¶5 ADES again provided Lisa with a variety of reunification services. In June 2012, after a permanency hearing, the juvenile court found Lisa was only partially compliant with the case plan and that J.M. could not safely be returned to either of his parents. After the court granted ADES's request to change the case plan to severance and adoption, ADES filed a motion to terminate both parents' rights to J.M. The court granted the motion following a contested severance hearing, which was held over a six-day period between September 2012 and March 2013.

6 Lisa contends on appeal the juvenile court violated her constitutional rights because it relied on evidence that she had submitted diluted urine samples for required substance-abuse testing and presumed the test results were positive, in accordance with ADES's policy. She claims she never was afforded an alternative form of testing, and maintains that without this evidence, there was insufficient evidence to support the factual findings that are the bases for the termination of her parental rights. Relying to a large degree on Christina G. v. Arizona Department of Economic Security, 227 Ariz. 231, n.8, 256 P.3d 628, 632 n.8 (App. 2011), ADES contends Lisa waived these claims by failing to raise them below in a timely manner. It asserts Lisa had "at least four opportunities to either object to random urinalysis testing and/or request an alternate form of drug testing, " which she never did. And, she did not object to the admission of the urinalysis evidence, although she had notice from ADES's "pre-trial statement" that it would be introducing the test results at the severance hearing.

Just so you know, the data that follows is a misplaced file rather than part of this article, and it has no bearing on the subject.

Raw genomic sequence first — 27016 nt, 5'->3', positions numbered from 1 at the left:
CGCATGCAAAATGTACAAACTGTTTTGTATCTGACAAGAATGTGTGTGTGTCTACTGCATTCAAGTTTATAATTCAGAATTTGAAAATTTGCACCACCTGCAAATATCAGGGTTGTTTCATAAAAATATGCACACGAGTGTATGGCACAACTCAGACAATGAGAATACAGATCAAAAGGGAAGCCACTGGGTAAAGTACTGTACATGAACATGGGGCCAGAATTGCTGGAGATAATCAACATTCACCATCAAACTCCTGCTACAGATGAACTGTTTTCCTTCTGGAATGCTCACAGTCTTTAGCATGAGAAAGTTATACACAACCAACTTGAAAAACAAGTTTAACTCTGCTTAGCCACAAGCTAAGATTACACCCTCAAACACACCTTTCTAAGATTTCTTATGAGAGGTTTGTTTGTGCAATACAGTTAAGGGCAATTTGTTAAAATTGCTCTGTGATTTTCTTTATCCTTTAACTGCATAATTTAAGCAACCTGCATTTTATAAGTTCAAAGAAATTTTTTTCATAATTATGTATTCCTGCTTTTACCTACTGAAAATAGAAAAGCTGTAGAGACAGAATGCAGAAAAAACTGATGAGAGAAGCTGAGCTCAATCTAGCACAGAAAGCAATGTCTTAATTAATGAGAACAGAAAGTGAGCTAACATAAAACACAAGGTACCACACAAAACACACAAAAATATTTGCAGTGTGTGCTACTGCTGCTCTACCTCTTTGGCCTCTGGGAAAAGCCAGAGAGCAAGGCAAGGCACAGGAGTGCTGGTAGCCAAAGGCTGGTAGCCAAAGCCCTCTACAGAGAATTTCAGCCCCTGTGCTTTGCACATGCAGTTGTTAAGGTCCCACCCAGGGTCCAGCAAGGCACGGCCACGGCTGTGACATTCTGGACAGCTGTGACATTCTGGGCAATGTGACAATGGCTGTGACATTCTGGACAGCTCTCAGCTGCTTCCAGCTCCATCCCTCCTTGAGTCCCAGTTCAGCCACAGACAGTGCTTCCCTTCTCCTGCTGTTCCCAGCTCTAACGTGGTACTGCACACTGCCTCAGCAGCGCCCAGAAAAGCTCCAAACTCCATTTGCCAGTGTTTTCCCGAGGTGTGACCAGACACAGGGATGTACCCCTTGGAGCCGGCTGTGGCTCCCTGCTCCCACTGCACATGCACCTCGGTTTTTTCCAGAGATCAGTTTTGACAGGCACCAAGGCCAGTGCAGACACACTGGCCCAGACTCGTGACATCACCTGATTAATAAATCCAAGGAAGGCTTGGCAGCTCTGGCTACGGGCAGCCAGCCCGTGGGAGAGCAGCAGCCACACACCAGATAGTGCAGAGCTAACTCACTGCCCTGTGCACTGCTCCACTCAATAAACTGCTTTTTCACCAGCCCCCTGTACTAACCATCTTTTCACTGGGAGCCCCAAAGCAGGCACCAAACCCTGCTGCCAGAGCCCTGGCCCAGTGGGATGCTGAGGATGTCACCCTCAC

¶7 A parent waives claims, including constitutional claims, that are raised for the first time on appeal. See Kimu P. v. Ariz. Dep't of Econ. Sec, 218 Ariz. 39, n.3, 178 P.3d 511, 516 n.3 (App. 2008); see also Christina G., 227 Ariz. 231, n.8, 256 P.3d at 632 n.8 (parent may waive challenge to ADES's reunification efforts by failing to raise issue during dependency proceedings, failing to request different or additional services, or failing to object to manner in which services provided).

¶8 Lisa testified at the severance hearing that she had "issues" with ADES's policy of regarding diluted urine samples as positive test results for drugs or alcohol. But she did not object to ADES's policy or the admission of this evidence on constitutional or other grounds, nor did she request a different form of testing for substance use. Lisa's counsel, however, raised some of the claims she is now raising during closing argument. Counsel argued,

[ADES] would ask that you accept their policy presumption that a diluted drop is a positive drop. That's not the law. There's no law in Arizona that says a diluted drop is a positive drop. What it is is a policy decision by [ADES], because when they see a diluted drop they don't know ...